Climate change has begun to impact our weather significantly and intense weather has become more common than we ever imagined. Surface water and river flooding are happening more often in the UK and it’s something business owners simply can’t ignore.
Over 300,000 UK business premises are at risk of flooding, so it simply can’t be ignored, as flooding is also the most likely hazard to cause damage and disruption to your property. For small business owners, flooding can be particularly devastating and recovery very slow, if possible, at all. While we don’t want to cause alarm, preparing your properties to be ready in the event of a flood is good business practice and could be the difference between business recovery and failure if the worst does happen.
Let’s take a look at flood prevention methods and how to plan for the worst-case scenario.
Practical measures for flood prevention
Protecting your business from the impact of flooding means being proactive. You can install practical equipment including removable barriers which seal doors and windows, as well as air bricks, effective toilets and drains. You can also install non-return valves on your pipes which make sure flood water can only flow away from the building.
Raising electrical sockets, control circuits and panels above the predicted waterline is also recommended if you live in an area known for flooding. Builders can also incorporate flood-resistant materials as part of the building’s construction which can help to reduce costs after a flood has happened.
Leak prevention and management
Acting quickly when you find a leak on your premises is essential to avoid unnecessary flooding and damage. Even a small leak could become an expensive problem if it isn’t dealt with quickly, and unnecessary costs is something we all want to avoid.
Don’t forget your insurance
Preventing the worst impacts of flooding also means making sure you’ve the right insurance in place. Storm cover insurance and business interruption insurance should be key features of your policy, so make sure you check it fully and upgrade if necessary.
Planning for the unexpected
There’s only so much anyone can do if a flood hits, but the better your planning, the more you can minimise its impact. The first step to take is to see if your business is at risk and sign up for flood warnings through The Environment Agency. This is a 24-hour, free, automated service that phones you to warn when a flood is likely in your postcode area.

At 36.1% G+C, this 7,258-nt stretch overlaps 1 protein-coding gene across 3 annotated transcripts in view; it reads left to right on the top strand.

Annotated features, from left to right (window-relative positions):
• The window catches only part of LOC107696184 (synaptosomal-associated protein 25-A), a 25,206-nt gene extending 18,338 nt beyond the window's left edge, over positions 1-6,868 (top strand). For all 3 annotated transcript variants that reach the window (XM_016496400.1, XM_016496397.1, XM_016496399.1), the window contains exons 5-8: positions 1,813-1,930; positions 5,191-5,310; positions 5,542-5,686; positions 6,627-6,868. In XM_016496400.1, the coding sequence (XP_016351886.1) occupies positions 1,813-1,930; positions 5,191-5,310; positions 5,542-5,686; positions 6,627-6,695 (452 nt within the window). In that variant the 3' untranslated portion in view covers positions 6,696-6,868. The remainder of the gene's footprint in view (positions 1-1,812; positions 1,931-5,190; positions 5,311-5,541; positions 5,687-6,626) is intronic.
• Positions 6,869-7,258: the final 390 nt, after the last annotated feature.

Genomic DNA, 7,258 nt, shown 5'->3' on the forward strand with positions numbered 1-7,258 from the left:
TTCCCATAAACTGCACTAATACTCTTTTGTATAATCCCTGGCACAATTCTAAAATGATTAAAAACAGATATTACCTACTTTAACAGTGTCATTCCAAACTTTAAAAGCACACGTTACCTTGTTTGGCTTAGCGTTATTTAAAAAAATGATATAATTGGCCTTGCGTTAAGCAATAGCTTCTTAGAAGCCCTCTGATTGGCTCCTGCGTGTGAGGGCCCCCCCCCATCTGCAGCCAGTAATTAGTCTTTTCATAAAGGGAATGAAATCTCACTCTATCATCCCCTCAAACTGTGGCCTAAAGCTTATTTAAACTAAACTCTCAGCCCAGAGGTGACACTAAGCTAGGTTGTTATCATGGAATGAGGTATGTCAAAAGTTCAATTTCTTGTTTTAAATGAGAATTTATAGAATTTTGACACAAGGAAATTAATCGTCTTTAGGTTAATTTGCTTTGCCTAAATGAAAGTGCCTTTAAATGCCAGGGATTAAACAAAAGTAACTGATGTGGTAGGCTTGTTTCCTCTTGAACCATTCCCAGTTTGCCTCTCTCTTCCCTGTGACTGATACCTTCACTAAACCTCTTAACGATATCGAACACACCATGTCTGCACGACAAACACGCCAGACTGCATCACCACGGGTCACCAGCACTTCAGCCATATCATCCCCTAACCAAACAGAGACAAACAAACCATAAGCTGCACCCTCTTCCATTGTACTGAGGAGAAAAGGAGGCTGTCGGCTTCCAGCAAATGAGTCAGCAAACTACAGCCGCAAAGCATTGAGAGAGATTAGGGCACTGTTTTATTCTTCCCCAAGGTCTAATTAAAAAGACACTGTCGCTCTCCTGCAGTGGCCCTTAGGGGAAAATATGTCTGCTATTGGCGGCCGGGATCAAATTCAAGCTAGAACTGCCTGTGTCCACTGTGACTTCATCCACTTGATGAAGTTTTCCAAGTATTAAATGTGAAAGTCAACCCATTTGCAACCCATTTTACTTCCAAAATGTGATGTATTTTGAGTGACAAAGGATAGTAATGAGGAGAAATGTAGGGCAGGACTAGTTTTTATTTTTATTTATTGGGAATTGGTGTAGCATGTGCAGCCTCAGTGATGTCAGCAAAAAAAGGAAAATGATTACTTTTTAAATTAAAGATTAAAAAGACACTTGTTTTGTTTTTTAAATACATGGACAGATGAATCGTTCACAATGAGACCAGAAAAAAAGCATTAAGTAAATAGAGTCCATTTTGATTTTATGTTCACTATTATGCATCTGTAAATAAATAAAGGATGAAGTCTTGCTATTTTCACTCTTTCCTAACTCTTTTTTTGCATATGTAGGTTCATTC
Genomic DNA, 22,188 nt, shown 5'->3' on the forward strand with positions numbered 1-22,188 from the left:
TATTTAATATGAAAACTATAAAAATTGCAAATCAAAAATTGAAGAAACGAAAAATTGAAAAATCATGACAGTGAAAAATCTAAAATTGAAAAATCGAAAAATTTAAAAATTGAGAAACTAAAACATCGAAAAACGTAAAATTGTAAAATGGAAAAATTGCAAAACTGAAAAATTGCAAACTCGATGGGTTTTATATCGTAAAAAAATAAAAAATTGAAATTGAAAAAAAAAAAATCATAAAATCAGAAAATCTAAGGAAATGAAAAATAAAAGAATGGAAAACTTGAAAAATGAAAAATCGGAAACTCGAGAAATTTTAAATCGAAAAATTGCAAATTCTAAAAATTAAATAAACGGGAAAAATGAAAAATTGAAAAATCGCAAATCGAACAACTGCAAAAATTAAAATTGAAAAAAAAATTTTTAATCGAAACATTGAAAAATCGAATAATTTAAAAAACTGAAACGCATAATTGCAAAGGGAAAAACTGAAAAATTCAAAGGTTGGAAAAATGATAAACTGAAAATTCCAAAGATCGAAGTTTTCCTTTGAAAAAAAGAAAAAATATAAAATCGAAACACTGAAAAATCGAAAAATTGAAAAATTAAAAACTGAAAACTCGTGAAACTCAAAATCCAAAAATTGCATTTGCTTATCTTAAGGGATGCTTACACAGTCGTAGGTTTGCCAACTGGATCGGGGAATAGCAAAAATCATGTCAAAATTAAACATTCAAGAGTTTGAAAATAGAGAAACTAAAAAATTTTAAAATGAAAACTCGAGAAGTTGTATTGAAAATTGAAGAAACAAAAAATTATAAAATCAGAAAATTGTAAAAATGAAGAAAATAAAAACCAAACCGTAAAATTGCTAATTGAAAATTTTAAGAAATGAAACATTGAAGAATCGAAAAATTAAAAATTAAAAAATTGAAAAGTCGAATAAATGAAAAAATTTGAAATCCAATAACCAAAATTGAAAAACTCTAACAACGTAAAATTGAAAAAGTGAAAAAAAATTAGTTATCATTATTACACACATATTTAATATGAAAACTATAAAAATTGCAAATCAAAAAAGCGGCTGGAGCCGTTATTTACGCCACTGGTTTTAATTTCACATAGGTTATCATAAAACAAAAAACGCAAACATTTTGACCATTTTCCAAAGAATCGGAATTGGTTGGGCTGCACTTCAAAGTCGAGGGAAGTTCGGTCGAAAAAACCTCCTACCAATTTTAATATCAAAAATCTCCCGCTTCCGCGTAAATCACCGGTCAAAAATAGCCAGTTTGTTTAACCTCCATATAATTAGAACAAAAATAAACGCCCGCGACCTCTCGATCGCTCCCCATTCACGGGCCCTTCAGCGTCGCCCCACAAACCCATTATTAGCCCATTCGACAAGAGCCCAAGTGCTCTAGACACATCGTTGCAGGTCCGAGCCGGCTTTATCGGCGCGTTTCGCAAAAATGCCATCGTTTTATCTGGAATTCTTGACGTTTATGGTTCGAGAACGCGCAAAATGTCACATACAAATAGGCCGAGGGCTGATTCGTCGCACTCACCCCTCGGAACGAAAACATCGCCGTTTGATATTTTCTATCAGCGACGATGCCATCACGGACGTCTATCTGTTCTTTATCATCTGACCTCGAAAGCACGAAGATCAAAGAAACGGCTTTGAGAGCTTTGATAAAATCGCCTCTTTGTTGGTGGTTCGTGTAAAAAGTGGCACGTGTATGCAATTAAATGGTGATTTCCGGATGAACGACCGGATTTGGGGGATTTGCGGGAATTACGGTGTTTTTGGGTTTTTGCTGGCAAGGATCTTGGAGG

If you’re signed up to our online portal, My Account, you’ll also see notifications of any weather warnings from your local wholesaler.
Preparing your business for a flood will help in many ways, it’ll help to:
- Limit damage to your property, stock and equipment
- Reduce financial losses
- Protect your staff and customers
- Minimise business disruption
- Help you get insurance in the future
The key element of your flood preparation should be drawing up your flood plan.
Your flood plan should include information such as your insurance policy number and a paper copy, staff details including emergency contacts, a staff evacuation plan, floor plan of the building and a first aid kit. There may be additional information you need such as customer files, but this will depend on your business.
The plan should outline the exact steps to take in the event of a flood and should be communicated to all staff and training given if necessary. Larger businesses may appoint dedicated flood wardens to be in charge of emergency situations to make sure everyone is following the plan properly and keeping themselves safe.
A flood survival kit is also a good idea and doesn’t take long to put together, it should include:
- Watertight containers to hold the important documents you need
- A reliable torch, batteries and a whistle for emergency situations
- Vacuum packed blankets
- First aid kit
- Bottled water
- Emergency cash
Worrying about the risk of flood shouldn’t overwhelm your business, however, being organised and planning for difficult scenarios means you’re better placed to keep risks at bay and minimise any damage that occurs.